Daly's sketches provide unique record

By Rob Alexander - Canmore

Two new exhibits at the Canmore Museum are helping put a new face on the history of Canmore and the Bow Valley.

Kathleen Daly: Faces of the Bow Valley and 100 Views of the Eastern Bow Valley, both of which open Friday evening (July 6) 7 p.m. with an informal tour of the exhibits, explore a Bow Valley that has come and gone - but in some cases, is still with us.

Faces of the Bow Valley feature portraits and landscapes of Kathleen Daly, an artist noted for her sketches of Canmore mines and miners, who spent a year-and-a-half living in Canmore from 1944 into 1946 as she recuperated from polio.

100 Views of the Eastern Bow Valley, meanwhile, is a collection of 100 historic images ranging in dates from the late-1880s up to the late-1980s and the modern corresponding view, taken by Rob Alexander, Outlook reporter and Bow Valley historian.

It's a broad-stroke take on capturing 'then-and-now' of an entire region that Edward van Vliet, museum curator, said helps to show how much change has occurred in the past 124 years since the railway arrived.

"In the context of that, this is a way of giving people a visual idea of how things have changed in the Bow Valley," van Vliet said Tuesday (July 3).

Being able to see the change provides a more physical and more concrete image than words alone could do.

"You realize that things have changed and can see the extent of it," he said.

The extent van Vliet is referring to is the rise and subsequent fall of the coal-mining towns of Anthracite, Bankhead and Georgetown, or how Canmore and Exshaw have essentially hung in there, evolving with the times.

The historic and modern images also act as a reminder that as a community we have a rich history worth telling and sharing.

"I think these images are a good reminder of how important it is to hold on to your history and anything that records that history," van Vliet said.

For this exhibit, roughly half the historic images were found in the Canmore Museum archives, while the other half were selected primarily from the Glenbow Museum and Archives in Calgary.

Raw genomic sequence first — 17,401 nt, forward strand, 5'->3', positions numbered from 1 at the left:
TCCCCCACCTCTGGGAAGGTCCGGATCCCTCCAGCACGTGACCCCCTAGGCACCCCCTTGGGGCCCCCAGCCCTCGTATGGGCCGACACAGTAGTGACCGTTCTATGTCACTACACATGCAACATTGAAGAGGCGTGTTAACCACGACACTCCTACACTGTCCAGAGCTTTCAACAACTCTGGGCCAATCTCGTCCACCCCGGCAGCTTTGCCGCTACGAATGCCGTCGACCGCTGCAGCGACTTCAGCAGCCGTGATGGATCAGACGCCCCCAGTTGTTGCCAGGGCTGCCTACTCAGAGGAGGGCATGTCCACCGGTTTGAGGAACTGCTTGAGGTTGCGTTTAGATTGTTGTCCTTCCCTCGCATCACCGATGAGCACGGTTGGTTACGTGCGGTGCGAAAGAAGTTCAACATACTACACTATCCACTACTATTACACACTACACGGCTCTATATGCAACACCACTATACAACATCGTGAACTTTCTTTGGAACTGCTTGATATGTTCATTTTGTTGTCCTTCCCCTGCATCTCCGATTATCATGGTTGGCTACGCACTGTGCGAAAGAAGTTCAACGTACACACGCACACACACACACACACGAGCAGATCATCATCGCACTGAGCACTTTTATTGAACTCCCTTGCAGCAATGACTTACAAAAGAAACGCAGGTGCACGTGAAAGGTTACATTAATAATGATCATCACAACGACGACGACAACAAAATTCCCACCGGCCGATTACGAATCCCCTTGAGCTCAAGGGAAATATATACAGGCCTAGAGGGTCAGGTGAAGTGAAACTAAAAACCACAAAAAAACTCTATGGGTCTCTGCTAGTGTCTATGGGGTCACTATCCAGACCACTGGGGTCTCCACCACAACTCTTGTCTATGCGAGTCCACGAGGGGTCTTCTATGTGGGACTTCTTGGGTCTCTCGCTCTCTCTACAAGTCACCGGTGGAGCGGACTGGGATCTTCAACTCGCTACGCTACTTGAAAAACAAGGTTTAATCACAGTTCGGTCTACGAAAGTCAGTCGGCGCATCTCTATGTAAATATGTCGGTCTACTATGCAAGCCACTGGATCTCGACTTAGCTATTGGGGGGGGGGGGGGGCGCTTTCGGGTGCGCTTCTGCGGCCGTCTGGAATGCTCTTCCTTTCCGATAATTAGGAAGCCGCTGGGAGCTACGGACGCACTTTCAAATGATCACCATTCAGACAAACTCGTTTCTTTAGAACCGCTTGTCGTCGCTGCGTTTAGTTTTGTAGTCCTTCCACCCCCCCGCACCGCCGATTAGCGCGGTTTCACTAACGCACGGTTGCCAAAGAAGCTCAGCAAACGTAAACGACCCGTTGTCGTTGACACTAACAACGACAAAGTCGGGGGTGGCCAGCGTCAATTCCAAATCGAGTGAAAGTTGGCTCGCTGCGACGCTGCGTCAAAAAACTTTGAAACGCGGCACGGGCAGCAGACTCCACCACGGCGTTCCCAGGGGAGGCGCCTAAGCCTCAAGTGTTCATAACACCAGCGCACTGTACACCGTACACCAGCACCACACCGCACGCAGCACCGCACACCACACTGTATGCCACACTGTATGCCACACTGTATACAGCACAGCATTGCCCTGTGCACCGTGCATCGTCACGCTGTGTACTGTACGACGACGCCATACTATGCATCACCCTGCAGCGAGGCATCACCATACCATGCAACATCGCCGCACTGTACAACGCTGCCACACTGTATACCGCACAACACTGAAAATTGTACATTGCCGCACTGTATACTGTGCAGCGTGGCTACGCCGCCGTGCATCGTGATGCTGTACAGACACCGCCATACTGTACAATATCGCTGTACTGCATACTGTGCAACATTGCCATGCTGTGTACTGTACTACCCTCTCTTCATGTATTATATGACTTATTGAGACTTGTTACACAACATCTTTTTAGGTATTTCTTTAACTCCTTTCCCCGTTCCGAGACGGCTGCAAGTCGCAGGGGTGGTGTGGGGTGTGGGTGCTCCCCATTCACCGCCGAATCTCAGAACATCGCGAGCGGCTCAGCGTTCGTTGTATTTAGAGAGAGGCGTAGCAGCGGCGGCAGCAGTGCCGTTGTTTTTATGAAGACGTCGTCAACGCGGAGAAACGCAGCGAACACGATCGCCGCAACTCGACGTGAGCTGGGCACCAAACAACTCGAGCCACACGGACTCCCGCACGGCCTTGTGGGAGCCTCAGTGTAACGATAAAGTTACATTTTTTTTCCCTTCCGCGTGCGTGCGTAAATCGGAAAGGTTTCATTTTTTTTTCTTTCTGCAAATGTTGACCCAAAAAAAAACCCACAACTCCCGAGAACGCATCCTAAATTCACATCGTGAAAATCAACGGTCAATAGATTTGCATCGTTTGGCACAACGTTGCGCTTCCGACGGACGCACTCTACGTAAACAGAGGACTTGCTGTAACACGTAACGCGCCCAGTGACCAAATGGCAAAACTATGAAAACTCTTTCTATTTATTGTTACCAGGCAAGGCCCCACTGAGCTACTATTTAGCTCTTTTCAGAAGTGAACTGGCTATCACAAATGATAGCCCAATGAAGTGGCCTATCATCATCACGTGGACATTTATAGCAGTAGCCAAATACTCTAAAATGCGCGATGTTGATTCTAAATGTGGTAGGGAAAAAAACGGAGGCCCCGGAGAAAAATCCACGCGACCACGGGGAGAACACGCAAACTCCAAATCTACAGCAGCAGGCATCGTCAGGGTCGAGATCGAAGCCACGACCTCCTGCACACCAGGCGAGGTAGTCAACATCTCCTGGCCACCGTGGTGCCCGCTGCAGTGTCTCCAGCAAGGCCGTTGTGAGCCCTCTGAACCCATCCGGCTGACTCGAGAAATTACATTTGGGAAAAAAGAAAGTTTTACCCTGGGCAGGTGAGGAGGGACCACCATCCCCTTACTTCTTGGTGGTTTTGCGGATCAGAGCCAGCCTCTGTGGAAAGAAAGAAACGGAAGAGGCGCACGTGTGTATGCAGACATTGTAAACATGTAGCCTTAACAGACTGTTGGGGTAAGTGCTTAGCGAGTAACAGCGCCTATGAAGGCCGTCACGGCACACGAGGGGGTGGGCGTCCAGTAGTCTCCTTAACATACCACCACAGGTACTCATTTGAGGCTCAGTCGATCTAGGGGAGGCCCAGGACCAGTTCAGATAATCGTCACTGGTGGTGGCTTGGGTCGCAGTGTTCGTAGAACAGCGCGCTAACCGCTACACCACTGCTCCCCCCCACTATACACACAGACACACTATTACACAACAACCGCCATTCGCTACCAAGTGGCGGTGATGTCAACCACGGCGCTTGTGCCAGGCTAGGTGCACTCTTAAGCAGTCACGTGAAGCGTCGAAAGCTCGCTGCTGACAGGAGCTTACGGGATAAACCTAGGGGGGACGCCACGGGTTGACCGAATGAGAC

That had van Vliet questioning the need to go to Calgary to find historic images of the Bow Valley. It also led him to ask Bow Valley residents with significant images or information to consider donating or lending it to the Canmore museum.

"If we are going to represent the history, the Canmore museum part shows we need people who have images and information to share their information and photos," he said, adding it is ironic the Canmore museum has to go to Calgary to find images of the Bow Valley.

Complementing the 100 views is the unique and very significant work of Daly (1898-1994) - the wife of noted war artist George Pepper - who, like many painters, became captivated by the Rocky Mountains.

"Kathleen Daly came out of a generation of women who for the first time could really pursue a career and practice a profession in art. They were kind of the first generation that really had a kick at the can," museum administrator Mary-Beth Laviolette said.

Unlike numerous other painters who arrived in the West, Daly found a muse in the less-polished environs of the mines and ranches of the eastern Bow Valley over the cleaner and more polished nature of Banff.

"She was very, very unique because if you think about those times, she was interested in the social life. She was interested in people.

"Plus she was here in Canmore where she could see a different side to life in the Bow Valley. It wasn't about tourism and enjoying the scenery and so on and so forth."

She chose Canmore over Banff partly because of cost, Laviloette said, and partly because she preferred to be in a community of familiar faces.

Those faces, including members of the Stoney-Nakoda First Nation who Daly befriended, grace the museum exhibition, along with a selection of landscapes and views of Canmore in 1944.

Most of Daly's work is today housed in the Medicine Hat Museum and Art Gallery. In 1987, the Whyte Museum of the Canadian Rockies featured her sketches and paintings in an exhibit entitled Canmore Workings.

"She really provided very unique insights into the community. I sort of consider her Canmore's first artist. Even though she was only here for 18 months, she really immersed herself into the community," Laviolette said.

To further explain the importance of Daly's work, Canmore-born JoAnna Dutka, professor of English at University of Toronto, who knew the artist will present during Friday's openings.

Laviolette, van Vliet and Alexander will also be on hand to lead an informal tour of the new exhibitions.


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